A typical plug flow reactor could be a tube packed with some solid material (frequently a catalyst). Sometimes the tube will be a tube in a shell and tube heat exchanger.

Advantages and disadvantages

CSTRs and PFRs have fundamentally different equations, so the kinetics of the reaction being undertaken will to some extent determine which system should be used. However there are a few general comments that can be made with regards to PFRs compared to other reactor types.

Plug flow reactors have a high volumetric unit conversion, run for long periods of time without maintenance, and the heat transfer rate can be optimized by using more, thinner tubes or less, thicker tubes in parallel. Disadvantages of plug flow reactors are that temperatures are hard to control and can result in undesirable temperature gradients. PFR maintenance is also more expensive than CSTR maintenance. [2]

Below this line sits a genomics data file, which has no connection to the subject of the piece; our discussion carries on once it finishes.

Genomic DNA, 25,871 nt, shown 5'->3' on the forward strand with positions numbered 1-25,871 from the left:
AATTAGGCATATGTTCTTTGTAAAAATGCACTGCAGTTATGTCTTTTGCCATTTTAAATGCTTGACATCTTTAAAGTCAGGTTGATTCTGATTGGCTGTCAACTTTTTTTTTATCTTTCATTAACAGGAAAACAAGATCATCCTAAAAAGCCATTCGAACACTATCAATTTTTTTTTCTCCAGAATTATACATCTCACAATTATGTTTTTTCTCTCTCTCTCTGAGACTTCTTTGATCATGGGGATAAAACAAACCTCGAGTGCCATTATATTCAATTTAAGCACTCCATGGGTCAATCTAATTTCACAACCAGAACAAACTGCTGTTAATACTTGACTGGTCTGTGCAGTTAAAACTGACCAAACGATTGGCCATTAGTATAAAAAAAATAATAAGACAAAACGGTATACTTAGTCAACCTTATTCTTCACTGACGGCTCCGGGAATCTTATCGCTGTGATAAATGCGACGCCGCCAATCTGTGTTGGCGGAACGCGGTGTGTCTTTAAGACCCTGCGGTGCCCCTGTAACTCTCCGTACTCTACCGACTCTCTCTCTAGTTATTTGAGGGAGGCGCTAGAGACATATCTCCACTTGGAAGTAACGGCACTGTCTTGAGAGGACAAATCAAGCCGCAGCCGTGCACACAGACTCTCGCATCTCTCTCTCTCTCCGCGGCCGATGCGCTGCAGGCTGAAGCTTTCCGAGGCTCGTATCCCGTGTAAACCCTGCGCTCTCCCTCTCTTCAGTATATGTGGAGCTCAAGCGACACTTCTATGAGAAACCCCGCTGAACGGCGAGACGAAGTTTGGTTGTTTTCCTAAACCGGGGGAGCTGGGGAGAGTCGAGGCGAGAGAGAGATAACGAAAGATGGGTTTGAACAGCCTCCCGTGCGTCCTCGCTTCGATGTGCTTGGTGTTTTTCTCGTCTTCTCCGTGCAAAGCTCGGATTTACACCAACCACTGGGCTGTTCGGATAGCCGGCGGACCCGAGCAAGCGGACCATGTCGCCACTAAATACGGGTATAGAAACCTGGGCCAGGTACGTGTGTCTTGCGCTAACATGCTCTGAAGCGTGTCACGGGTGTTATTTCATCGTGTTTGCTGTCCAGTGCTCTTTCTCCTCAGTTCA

Through a recycle loop a PFR is able to approximate a CSTR in operation. This occurs due to a decrease in the concentration change due to the smaller fraction of the flow determined by the feed; in the limiting case of total recycling, infinite recycle ratio, the PFR perfectly mimics a CSTR.

Applications

Plug flow reactors are used for some of the following applications:

  • Large-scale reactions
  • Fast reactions
  • Homogeneous or heterogeneous reactions
  • Continuous production
  • High-temperature reactions

See also

Reference and sources

  1. ^ a b c Schmidt, Lanny D. (1998). The Engineering of Chemical Reactions. New York: Oxford University Press. ISBN 0-19-510588-5. 
  2. ^ University of Michigan website: Plug Flow Reactors
  • University of Michigan - Plug Flow Reactors
 
This article is licensed under the GNU Free Documentation License. It uses material from the Wikipedia article "Plug_flow_reactor_model". A list of authors is available in Wikipedia.